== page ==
Part 2: Everyone I know who's voting for Obama – at least, everyone over 30 – has health insurance, and lucky for them. In the CNN debate on Jan. 31, Obama claimed that his health-care plan and Clinton's were "95 percent" the same. The Nation, in its endorsement of Obama (Feb. 18, p.20), claimed his plan was only "marginally less progressive" than Clinton's. I doubt any of The Nation's editors lack health insurance, and lucky for them too – if Obama is elected.
The major difference in the two plans is that, for adults, Clinton's is mandatory and Obama's is not. Paul Krugman, The New York Times, Feb. 4, p.23: "Mr. Obama claims that people will buy insurance if it becomes affordable. Unfortunately, the evidence says otherwise." Krugman cites a recent MIT study, "a detailed analysis of health care decisions," which "finds that a plan without mandates, broadly resembling the Obama plan, would cover 23 million of [the 45 million] currently uninsured, at a taxpayer cost of $102 billion a year. An otherwise identical plan with mandates [my italics] would cover 45 million of the uninsured ... at a taxpayer cost of $124 billion ... one plan [Clinton's] achieves more or less universal coverage; the other [Obama's], although it costs more than 80% as much, covers only about half those currently uninsured."
But the Obama campaign is busy demonizing mandates. A mailer in many primary states accuses Clinton of "forcing" people to get health insurance. "The real kicker," notes WSJ.com's Political Diary (Feb. 4), "features a couple at a kitchen table who, for all intents and purposes, could be the same 'Harry and Louise' who helped sink the 1993 Clinton health care plan in commercials financed by the health insurance industry." Political Diary quotes a former health-care adviser to John Edwards (whose plan required mandates) as saying that Obama's campaign against Clinton's plan "drives to the lowest common denominator."
No one in my hearing has yet asked Obama about the MIT study, but you may be sure Clinton would bring it up in a debate. And suddenly Obama got skittish about debating. He doesn't want to be questioned about Exelon, and he doesn't want to be confronted on health care with studies like MIT's. We'll see if he's ready, as he often claims, to "tell the American people not just what they want to hear but what they need to hear" – as he just said, while I write, on MSNBC (Feb. 9).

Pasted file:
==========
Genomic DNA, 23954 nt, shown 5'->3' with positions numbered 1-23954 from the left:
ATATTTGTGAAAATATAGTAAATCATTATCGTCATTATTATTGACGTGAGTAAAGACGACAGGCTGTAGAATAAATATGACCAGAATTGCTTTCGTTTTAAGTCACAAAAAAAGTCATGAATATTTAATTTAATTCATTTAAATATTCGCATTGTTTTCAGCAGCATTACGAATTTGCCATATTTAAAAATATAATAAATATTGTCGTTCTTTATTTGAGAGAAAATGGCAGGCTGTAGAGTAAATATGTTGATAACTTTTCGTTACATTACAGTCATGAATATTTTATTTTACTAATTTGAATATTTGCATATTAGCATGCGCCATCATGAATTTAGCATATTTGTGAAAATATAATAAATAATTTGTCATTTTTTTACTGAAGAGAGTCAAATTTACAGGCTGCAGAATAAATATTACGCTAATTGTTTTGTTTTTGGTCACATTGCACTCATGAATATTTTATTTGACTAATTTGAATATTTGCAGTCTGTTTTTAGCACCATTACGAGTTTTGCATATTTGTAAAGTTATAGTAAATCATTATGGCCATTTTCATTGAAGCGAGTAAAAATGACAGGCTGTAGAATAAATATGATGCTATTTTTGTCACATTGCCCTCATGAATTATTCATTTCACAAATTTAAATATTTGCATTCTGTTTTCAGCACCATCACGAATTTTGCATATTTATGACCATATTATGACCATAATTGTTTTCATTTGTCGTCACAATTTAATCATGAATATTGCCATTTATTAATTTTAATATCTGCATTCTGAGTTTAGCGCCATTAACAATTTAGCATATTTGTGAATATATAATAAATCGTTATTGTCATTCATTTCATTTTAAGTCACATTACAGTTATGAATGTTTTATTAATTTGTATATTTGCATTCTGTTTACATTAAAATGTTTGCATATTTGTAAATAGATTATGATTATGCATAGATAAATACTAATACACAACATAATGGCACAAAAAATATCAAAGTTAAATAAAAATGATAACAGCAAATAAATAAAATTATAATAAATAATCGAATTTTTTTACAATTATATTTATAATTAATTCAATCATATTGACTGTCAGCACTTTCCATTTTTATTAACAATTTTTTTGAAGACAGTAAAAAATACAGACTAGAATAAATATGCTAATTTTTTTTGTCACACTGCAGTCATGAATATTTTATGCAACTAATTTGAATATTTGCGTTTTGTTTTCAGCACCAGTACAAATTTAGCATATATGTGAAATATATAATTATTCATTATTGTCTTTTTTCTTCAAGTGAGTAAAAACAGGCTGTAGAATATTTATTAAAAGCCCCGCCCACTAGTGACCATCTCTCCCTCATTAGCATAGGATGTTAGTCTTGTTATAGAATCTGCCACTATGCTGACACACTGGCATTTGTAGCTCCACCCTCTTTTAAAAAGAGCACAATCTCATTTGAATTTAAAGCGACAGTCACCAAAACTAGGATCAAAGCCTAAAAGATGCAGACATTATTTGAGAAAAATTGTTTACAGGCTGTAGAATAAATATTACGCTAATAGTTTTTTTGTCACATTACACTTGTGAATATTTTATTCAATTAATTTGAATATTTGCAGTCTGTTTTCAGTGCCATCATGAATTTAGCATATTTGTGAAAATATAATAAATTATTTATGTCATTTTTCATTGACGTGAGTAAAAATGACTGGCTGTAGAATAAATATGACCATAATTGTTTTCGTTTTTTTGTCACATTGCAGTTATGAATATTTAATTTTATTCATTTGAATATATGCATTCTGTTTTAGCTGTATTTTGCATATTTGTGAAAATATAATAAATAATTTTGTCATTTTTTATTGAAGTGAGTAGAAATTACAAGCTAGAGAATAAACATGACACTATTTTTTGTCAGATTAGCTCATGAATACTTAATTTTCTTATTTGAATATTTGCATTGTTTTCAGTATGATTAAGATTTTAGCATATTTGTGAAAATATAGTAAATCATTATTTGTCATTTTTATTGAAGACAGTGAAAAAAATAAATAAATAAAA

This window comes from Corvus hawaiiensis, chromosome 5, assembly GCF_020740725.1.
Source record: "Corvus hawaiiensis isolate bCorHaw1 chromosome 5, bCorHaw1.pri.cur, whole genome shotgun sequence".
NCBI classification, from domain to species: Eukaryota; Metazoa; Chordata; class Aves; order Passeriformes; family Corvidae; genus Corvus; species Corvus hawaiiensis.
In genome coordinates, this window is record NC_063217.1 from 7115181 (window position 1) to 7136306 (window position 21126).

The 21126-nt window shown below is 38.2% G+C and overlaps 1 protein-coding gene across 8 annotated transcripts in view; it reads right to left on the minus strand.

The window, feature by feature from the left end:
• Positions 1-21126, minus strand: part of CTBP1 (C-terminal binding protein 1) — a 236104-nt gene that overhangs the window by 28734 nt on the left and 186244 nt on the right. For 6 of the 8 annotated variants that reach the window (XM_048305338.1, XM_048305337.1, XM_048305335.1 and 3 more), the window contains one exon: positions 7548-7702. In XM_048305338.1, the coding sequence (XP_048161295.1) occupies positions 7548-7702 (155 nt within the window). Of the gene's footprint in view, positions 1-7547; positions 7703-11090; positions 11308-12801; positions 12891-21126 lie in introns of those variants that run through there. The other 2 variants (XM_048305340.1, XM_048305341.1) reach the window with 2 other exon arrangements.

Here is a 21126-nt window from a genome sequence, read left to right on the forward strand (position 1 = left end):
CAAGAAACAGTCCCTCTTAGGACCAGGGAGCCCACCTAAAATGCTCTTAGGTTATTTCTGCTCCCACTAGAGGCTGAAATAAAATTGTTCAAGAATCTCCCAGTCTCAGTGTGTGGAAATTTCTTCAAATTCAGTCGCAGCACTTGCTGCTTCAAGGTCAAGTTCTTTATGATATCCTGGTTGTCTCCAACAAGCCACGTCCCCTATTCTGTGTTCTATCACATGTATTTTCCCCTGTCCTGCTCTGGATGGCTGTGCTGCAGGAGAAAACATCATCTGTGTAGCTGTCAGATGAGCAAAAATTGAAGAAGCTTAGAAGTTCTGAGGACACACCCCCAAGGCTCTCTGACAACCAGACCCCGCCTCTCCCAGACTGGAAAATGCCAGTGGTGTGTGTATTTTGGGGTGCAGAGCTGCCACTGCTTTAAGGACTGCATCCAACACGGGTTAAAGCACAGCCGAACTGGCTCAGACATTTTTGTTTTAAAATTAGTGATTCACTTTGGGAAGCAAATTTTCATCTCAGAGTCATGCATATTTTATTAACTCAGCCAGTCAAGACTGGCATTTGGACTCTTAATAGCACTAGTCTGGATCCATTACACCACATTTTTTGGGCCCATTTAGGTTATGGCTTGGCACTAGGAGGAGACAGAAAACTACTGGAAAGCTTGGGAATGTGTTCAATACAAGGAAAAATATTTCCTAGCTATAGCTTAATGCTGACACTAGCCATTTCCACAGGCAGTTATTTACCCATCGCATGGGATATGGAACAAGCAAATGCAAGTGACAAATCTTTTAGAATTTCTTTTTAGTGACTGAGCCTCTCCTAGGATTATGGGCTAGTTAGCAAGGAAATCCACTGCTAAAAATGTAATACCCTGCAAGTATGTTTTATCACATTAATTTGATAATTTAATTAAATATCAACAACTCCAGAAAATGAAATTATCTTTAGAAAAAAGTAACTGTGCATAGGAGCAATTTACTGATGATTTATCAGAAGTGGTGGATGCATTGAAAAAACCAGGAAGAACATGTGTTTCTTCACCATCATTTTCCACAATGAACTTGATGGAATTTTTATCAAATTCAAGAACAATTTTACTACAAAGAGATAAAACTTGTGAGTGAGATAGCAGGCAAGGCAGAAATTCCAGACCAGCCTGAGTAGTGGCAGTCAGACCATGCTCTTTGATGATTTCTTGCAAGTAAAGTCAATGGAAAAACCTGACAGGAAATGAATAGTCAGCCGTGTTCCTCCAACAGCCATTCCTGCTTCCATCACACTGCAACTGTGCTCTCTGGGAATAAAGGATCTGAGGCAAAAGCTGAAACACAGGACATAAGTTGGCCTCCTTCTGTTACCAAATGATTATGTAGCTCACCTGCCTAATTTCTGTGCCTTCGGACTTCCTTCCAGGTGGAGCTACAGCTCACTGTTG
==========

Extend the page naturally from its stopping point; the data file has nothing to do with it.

Do I sound like a relic of my generation, one of the "naysayers" and "doubting Thomases" Obama speechifies about. The New York Times, Feb. 5, p.16: Rousing his audience, Obama shouted out, "This [his program] is what is possible if you believe!" The crowd shouted back, "We believe!" "There are a lot of people who tell you not to believe! There are a lot of naysayers. A lot of doubting Thomases." "We believe!" roared the crowd, and again, "We believe!"
As Michelle Obama said, "There is nothing rational about politics."
OK, I'm a relic. In a missive to my Chronicle e-mail (firstname.lastname@example.org), one of my younger readers addressed me kindly as "Grandpa." I liked it. Felt kind of honored. Well, some of us relics have seen a lot, maybe too much, and I've lost more capacity to believe than I'd like, but I've never been jaded and will never be cynical. I admire Obama in many ways, most of all for his courage. If he's flawed, well, us relics don't expect or demand perfection. But one quality of my youth remains, and I won't give it up, not even for hope: a hunger for the truth.
After deadline, an Obama-Clinton debate was announced: CNN and Univision, Feb. 21, in Austin.